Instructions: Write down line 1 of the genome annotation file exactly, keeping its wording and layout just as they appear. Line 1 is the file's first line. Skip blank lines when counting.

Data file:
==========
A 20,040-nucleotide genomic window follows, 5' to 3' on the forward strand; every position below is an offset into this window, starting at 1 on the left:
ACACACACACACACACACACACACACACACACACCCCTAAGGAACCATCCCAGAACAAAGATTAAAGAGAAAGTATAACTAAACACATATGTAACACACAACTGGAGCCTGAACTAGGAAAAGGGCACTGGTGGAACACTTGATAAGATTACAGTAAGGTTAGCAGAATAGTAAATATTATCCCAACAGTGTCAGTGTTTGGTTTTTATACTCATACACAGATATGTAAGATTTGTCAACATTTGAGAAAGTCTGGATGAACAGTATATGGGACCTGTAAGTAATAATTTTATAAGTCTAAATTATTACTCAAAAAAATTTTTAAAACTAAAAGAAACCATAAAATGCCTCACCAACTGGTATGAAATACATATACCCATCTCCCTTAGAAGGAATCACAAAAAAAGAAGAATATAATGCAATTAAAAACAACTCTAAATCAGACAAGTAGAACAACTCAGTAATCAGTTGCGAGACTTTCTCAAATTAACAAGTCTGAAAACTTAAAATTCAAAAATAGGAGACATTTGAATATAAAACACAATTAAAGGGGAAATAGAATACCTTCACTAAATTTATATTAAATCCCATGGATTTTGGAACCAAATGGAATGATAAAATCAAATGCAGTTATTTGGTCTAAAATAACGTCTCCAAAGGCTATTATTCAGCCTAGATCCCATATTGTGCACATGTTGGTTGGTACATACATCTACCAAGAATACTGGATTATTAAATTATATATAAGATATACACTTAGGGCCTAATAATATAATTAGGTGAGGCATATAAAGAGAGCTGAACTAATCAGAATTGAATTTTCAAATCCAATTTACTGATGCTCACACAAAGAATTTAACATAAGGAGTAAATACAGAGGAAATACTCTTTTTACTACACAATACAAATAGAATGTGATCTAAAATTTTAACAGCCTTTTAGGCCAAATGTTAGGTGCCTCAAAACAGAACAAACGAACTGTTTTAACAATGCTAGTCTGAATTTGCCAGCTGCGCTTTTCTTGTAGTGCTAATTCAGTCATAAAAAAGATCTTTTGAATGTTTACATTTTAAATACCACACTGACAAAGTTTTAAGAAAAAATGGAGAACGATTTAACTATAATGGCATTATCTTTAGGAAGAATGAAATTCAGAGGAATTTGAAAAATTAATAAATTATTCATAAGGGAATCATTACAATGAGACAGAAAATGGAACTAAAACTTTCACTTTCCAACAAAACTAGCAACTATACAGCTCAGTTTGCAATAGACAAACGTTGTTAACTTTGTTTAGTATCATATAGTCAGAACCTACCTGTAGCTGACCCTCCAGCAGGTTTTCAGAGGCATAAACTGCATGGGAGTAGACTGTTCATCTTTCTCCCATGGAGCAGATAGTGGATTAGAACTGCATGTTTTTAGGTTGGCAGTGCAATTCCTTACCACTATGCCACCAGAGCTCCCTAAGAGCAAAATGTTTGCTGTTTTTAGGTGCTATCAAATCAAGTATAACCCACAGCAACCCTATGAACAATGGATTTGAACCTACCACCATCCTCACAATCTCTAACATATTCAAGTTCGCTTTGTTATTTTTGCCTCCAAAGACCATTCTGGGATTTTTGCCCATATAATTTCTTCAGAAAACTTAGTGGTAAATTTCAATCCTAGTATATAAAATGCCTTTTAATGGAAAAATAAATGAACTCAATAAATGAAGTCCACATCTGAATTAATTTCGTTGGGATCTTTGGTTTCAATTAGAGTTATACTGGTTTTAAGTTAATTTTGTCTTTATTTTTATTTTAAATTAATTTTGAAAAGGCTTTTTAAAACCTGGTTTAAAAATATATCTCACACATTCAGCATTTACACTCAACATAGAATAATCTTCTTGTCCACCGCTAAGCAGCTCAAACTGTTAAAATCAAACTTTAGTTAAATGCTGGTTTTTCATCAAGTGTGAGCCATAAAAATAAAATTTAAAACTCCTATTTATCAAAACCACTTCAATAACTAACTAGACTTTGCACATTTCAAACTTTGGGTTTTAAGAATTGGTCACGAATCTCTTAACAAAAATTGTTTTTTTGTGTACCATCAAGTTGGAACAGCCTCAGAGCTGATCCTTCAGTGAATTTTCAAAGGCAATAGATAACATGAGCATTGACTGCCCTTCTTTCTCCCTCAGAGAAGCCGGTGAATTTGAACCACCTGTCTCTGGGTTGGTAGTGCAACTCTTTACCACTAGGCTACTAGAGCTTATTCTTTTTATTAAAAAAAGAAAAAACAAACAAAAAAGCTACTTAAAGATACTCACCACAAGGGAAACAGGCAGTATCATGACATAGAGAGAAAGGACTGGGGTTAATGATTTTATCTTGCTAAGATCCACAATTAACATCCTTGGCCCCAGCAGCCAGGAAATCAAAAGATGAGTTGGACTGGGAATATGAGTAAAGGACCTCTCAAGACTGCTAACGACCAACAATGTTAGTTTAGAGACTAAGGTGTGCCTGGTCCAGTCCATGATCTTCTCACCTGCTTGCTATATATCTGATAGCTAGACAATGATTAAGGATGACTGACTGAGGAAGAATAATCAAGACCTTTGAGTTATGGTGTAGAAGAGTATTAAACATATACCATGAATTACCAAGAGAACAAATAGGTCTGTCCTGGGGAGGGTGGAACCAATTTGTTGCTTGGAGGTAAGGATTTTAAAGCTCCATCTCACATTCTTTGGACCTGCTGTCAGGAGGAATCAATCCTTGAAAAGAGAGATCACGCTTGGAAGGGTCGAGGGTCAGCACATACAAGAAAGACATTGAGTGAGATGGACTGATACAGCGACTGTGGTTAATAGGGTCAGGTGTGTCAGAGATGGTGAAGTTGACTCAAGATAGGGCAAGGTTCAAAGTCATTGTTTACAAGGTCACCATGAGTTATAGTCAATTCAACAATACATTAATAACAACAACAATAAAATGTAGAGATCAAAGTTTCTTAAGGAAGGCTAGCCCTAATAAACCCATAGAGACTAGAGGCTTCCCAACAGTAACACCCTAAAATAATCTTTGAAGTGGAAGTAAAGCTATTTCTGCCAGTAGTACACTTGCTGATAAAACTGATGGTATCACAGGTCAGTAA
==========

A 20,040-nucleotide genomic window follows, 5' to 3' on the forward strand; every position below is an offset into this window, starting at 1 on the left: